CD, are you sure this is the whole article? Seems like the author is only part way through.
In the final analysis, it is that movement that has sustained Sanders’ candidacy, more than the other way around. Even in the face of entrenched opposition, it will survive, with fits and starts, setbacks and successes, even if Sanders himself eventually fades from the political scene. (Citing last paragraph of the full article at Truthdig.com.)
This is good analysis for the public at large, if they actually read it. Nothing new here though; all of it has been discussed on these comment threads before. When it's all said and done, there are some real thinkers in this community, who also take action. Thanks fellow commenters and CD for helping to sustain my hope for the democracy movement taking root. On to the "budding" in Philadelphia!
Surprise! People are so sick of capitalism they aren't too worried about his Democratic socialism. In fact, he is not a Socialist in the true sense of the word and people get that. The Dem's are so scared of Bernie they offer up ideas to Republicans to hit him on, except they are so out of touch with real people they still don't get that it's not a scary word anymore. Capitalism is.
Bernie is honest and wants nothing from people except a positive vote for healthy people living in a free and fair country on a clean and healthy Earth.
Sanders has really emphasized some important issues that often tend to get ignored. So even though he is obviously not going to win the nomination unless something really dramatic happens he has provided a valuable contribution. Unfortunately, many of his supporters are going to wind very frustrated but that is part of politics. As in sports someone has to lose.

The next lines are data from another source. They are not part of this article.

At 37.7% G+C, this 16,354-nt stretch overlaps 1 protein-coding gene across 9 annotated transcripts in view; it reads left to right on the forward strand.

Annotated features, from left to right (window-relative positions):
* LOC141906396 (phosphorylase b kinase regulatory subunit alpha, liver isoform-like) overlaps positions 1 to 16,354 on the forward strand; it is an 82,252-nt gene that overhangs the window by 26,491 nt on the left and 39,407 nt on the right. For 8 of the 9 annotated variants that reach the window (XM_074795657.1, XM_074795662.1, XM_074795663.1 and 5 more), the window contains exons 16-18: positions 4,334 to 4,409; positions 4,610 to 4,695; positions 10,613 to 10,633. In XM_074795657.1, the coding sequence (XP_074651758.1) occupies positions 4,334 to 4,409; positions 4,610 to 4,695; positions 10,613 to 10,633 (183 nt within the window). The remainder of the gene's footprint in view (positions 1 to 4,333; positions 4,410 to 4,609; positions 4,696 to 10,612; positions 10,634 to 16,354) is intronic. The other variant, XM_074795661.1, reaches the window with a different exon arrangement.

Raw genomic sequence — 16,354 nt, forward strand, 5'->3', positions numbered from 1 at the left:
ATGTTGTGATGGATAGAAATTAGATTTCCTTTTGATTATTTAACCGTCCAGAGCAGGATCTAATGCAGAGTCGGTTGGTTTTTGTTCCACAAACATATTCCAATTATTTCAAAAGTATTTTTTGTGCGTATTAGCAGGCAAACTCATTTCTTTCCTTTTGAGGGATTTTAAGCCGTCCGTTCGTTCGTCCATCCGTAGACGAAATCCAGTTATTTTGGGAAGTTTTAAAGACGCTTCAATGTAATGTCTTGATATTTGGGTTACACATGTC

The rest of the article:
True to McCaskill’s warnings, Republican operatives, while staying primarily focused on Clinton, have begun Bernie-bashing, too, and they’ve been at it for quite a while. The “Sandinista” and “Soviet” slurs invoked by Anderson Cooper against Sanders actually originated with Breitbart News, which publicized them as a set of talking points in a twisted May 2015 review of his 1997 political memoir, “Outsider in the House.”
As Sanders’ White House bid accelerated, the “socialist” epithet and the jeers about his unelectability were picked up and repeated by prominent conservatives, including Lindsey Graham, John Kasich and GOP strategists like Ryan Williams, who worked as Mitt Romney’s 2012 campaign spokesman.
“There’s no mystery to what the attack on [Sanders as the nominee] would be,” Williams explained to Bloomberg reporter Sahil Kapur in April. “Bernie Sanders is literally a card-carrying socialist.”
Along with the old-style red smears, there has also been a new, post-modernist line of denigration, delivered mostly—and shamelessly—by Democratic officials and affiliated pundits, who have repackaged the classic affronts into more nuanced, contemporary forms.
Thus, we’ve been instructed by party mainstays such as Sen. Barbara Boxer of California and by Clinton herself that Sanders isn’t a “real Democrat.” Instead, we’ve been urged to believe by Washington Post columnist Dana Milbank that he is this election season’s Ralph Nader, whose Green Party candidacy allegedly tilted the 2000 presidential election in favor of George W. Bush, bringing us the disastrous invasion of Iraq.